There’s a story about the Appalachian Baptist preacher who declared, “In our church, we ‘love one another’ like Jesus taught. We reach out to each other with the right hand of Christian fellowship and the laying on of hands. We used to give each other the kiss of peace, but some people got to lingering a little, so we had to give it up!”
In 2020, the year of our Lord and COVID-19, “lingering a little” isn’t the only practice avoided by Christian congregations. The novel coronavirus compels us to relinquish touching altogether. Such “outward and visible signs” of Christian love, grace and community as the right hand of fellowship, the laying on of hands, passing the peace and anointing with oil have given way to socio-physical distancing, sheltering in place and shuttered church buildings.
In these days, Holy Communion with a common cup of fermented wine is questionable enough; but Holy Communion with a common cup of temperance grape juice is a potential death sentence. Baptism of infants or adults, with a little or a lot of water, is life-threatening for those who cluster around the baptismal font or “wade in the water” of the fiberglass baptistery.
Worse yet, the very “sanctuaries” in which Christians long shared communal worship are now potential danger zones for infecting members of the Body of Christ, especially senior adults or persons with vulnerable health conditions. At this moment in time nationally or globally, it’s nigh impossible to be physically present for worship with our sisters and brothers in Christ.
“COVID-19 has shut down those Sunday gospel encounters, and I find myself a bit lost without them.”
As congregational separation and virtual worship persist, I find myself longing for the healing touches consistently dispensed in our home congregation, First Baptist Church, Highland Avenue in Winston-Salem – sacraments of grace I’ve taken all-too-for-granted. Sunday after Sunday we hear the collective invitation to “come to the altar” or to join hands with folks in a nearby pew as we pray together. Some Sundays, ministers and members lay hands on individuals who face a new calling or dire circumstances, reaching out in collective love and intercession. Sunday services also include a “fellowship moment” when we greet each other with blessings, handshakes and lots of hugs, mindful of the minister’s admonition of “no long conversations.” (He knows we are a loquacious bunch.)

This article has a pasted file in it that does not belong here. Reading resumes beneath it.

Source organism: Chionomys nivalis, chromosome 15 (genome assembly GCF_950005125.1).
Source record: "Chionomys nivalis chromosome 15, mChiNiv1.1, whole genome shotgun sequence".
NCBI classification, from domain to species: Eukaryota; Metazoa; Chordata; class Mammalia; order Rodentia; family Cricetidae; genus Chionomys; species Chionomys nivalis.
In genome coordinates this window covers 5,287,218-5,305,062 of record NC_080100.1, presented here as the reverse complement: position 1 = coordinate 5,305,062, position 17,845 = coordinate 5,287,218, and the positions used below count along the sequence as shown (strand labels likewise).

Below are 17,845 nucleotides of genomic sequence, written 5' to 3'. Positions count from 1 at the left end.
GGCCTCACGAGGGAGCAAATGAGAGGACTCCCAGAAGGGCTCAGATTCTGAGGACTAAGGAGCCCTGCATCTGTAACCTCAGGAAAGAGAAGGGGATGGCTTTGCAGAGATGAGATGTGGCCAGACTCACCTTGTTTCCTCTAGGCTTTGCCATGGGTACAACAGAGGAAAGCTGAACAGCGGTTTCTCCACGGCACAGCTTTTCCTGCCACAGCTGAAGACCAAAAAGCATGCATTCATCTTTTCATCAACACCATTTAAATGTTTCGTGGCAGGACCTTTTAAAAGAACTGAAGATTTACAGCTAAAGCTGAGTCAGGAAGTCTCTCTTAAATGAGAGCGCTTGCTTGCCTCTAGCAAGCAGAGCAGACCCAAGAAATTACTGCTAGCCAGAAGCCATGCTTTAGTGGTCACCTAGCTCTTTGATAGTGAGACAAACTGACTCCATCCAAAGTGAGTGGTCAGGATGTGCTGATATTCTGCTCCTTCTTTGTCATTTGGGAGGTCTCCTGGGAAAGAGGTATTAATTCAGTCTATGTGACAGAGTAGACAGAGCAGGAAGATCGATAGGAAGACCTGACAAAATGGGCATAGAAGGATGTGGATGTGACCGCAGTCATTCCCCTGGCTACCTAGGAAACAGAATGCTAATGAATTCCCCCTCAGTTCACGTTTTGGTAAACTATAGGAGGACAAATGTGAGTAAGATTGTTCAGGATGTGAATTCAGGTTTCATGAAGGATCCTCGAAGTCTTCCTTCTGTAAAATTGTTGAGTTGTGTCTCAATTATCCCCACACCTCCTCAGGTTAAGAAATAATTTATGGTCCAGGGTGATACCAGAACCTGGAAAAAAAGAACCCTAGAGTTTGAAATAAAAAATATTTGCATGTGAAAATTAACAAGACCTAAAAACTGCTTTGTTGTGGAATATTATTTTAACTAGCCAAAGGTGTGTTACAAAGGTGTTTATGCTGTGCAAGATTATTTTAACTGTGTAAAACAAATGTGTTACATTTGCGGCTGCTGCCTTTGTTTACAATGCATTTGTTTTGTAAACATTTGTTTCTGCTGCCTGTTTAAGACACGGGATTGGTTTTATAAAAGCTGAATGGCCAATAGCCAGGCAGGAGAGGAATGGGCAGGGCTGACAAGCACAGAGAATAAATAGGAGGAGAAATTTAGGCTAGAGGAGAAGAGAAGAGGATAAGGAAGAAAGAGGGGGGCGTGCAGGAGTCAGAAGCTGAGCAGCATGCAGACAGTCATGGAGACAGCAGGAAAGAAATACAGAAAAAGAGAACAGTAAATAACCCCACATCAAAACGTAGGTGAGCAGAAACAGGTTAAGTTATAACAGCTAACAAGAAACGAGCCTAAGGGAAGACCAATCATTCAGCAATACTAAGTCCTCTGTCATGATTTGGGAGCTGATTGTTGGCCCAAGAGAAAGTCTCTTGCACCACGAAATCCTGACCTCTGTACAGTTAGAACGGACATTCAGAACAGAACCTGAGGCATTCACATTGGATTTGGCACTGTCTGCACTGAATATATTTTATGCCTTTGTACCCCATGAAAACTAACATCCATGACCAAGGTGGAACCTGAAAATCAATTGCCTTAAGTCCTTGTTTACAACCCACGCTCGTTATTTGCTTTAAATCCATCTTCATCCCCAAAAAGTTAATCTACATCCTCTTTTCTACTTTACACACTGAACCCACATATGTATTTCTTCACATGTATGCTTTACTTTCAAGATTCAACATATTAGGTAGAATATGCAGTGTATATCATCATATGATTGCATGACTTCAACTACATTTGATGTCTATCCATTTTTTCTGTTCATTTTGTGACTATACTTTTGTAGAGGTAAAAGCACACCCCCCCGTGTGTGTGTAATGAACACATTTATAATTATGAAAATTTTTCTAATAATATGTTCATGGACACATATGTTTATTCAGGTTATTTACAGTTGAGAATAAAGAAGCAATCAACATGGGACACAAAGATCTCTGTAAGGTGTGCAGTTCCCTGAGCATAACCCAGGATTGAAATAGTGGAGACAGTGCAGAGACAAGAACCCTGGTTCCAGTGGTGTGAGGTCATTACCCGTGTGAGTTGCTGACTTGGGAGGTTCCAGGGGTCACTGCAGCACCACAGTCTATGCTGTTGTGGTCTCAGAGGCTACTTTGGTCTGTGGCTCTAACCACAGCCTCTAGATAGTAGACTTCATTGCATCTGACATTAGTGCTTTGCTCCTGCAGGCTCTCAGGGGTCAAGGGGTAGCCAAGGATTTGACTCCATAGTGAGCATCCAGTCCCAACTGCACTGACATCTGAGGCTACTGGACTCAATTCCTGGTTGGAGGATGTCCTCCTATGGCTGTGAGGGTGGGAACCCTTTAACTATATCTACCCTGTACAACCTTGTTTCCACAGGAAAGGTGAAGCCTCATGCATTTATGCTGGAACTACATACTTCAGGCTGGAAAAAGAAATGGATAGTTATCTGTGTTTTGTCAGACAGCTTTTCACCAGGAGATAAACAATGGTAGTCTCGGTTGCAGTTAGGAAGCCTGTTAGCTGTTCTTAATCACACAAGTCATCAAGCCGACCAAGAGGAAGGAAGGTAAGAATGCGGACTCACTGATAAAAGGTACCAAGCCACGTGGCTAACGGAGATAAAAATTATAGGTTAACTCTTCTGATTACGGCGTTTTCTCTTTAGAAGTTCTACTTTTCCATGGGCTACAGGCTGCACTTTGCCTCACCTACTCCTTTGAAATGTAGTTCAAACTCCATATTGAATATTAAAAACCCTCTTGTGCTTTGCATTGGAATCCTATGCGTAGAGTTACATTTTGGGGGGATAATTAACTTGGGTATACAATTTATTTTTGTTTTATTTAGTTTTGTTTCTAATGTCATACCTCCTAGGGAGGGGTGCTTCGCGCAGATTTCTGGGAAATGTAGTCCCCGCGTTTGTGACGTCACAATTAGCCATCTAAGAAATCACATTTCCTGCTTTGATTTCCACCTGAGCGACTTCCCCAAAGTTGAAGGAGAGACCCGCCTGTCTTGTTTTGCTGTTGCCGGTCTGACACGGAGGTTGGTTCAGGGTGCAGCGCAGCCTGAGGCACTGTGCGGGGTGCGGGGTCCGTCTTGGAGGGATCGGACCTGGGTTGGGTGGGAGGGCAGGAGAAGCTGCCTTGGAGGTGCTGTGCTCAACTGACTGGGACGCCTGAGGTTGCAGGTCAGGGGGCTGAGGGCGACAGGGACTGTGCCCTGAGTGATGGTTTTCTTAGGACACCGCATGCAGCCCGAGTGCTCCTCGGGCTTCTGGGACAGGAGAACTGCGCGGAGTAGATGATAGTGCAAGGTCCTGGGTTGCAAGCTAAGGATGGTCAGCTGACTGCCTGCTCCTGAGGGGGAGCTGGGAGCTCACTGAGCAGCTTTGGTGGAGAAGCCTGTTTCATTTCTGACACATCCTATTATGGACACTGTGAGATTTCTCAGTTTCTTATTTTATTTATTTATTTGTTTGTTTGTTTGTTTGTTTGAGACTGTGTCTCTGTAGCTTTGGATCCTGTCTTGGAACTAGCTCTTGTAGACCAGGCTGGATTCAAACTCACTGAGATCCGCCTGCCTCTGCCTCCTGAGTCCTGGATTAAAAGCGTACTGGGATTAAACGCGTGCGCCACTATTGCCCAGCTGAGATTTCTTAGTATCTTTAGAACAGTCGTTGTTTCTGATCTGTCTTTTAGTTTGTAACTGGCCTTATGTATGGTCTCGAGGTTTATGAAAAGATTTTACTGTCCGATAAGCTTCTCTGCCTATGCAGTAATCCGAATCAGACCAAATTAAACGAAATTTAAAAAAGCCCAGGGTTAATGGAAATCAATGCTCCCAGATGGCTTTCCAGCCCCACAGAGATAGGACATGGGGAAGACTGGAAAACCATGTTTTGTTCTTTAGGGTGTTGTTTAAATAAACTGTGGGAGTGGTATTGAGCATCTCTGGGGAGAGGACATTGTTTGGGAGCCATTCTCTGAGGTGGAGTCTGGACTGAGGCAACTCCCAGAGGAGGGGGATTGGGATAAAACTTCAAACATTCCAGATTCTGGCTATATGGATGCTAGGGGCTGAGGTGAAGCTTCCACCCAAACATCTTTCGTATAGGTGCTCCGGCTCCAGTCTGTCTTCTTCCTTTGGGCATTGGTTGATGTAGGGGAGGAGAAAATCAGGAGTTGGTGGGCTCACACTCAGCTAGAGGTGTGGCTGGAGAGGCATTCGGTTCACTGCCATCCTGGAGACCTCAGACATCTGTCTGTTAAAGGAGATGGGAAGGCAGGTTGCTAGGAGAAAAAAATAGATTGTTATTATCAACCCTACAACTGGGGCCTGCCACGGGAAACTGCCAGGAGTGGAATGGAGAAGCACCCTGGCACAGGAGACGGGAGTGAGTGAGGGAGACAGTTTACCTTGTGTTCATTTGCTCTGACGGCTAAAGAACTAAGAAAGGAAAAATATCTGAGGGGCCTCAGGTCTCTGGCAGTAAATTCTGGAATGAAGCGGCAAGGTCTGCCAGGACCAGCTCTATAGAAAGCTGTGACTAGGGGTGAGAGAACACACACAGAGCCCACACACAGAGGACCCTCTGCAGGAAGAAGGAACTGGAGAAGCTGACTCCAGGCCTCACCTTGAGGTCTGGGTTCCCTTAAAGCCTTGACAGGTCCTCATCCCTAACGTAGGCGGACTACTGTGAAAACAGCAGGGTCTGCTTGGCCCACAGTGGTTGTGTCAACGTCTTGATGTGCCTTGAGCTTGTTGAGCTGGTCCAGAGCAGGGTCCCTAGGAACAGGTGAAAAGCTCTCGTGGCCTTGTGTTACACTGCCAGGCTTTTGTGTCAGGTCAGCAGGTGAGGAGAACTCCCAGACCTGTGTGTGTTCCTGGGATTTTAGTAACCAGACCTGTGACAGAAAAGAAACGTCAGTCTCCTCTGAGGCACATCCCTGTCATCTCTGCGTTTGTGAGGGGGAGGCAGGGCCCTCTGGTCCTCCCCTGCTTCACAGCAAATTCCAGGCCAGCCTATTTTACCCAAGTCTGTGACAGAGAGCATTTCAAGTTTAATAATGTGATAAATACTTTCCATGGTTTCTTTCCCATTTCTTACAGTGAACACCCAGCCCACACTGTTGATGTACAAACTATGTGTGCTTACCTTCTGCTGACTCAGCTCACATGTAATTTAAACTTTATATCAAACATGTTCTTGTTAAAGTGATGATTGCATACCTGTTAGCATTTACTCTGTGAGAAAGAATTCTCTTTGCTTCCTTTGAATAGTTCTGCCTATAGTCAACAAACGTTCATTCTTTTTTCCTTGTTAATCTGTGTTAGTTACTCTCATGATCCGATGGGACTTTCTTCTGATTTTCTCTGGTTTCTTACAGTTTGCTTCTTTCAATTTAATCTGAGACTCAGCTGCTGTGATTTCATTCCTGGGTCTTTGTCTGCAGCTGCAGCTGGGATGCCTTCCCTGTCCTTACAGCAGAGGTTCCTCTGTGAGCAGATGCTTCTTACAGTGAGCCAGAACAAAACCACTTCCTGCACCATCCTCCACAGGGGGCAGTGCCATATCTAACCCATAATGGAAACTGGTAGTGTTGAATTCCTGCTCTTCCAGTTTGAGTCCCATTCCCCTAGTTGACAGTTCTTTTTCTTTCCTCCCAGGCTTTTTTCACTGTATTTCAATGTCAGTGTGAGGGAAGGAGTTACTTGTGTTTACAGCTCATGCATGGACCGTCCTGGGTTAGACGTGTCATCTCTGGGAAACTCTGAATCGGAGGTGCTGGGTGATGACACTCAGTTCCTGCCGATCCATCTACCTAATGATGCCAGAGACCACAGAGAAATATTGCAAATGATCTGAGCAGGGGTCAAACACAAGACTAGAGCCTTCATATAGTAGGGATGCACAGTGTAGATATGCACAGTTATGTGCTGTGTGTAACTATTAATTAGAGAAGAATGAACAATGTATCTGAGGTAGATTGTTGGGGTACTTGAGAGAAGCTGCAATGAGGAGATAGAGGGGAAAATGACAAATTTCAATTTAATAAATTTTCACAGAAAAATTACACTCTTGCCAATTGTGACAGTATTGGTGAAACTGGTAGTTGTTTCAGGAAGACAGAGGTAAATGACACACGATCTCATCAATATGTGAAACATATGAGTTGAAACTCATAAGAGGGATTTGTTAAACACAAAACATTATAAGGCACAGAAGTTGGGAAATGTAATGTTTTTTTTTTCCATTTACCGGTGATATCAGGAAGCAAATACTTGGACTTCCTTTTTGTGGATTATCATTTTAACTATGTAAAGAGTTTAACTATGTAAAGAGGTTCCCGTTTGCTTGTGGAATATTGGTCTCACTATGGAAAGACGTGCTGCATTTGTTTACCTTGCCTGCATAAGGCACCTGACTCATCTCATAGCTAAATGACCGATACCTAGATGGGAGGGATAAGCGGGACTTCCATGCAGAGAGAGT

These days, I especially miss my “pew neighbors,” folks who consistently gather in the same section of the sanctuary each Sunday. For the last 23 years, our family has occupied a specific congregational locale, to the right of the center aisle, about two-thirds of the way back. Close enough to let the Spirit find us, but not so close that it can get out of hand. We are joined by other practitioners who consistently claim that proximate sacred space. Over the years we’ve become what the 17th-century Pietists called an ecclesiolae in ecclesia, a little church within the church.
Each Sunday we reach out to one another physically and spiritually, singing and praying together, sometimes bearing one another’s burdens, conversing before and after (OK, sometimes during) the morning service about assorted spiritual, communal and political issues that challenge us. One dear friend and I confess our shared love for Jesus and Democratic politics, usually in that order. Another often engages me in conversations about scripture. We frequently “share our mutual woes,” as the old hymn says, as well as small bottles of hand sanitizer, passed around after the “fellowship moment,” just to be safe.
These practices “tangibilify” grace, as Albert Cleage Jr. called it, in both the spirit and the flesh. COVID-19 has shut down those Sunday gospel encounters, and I find myself a bit lost without them. I suspect that’s happening to a lot of folks in many congregations.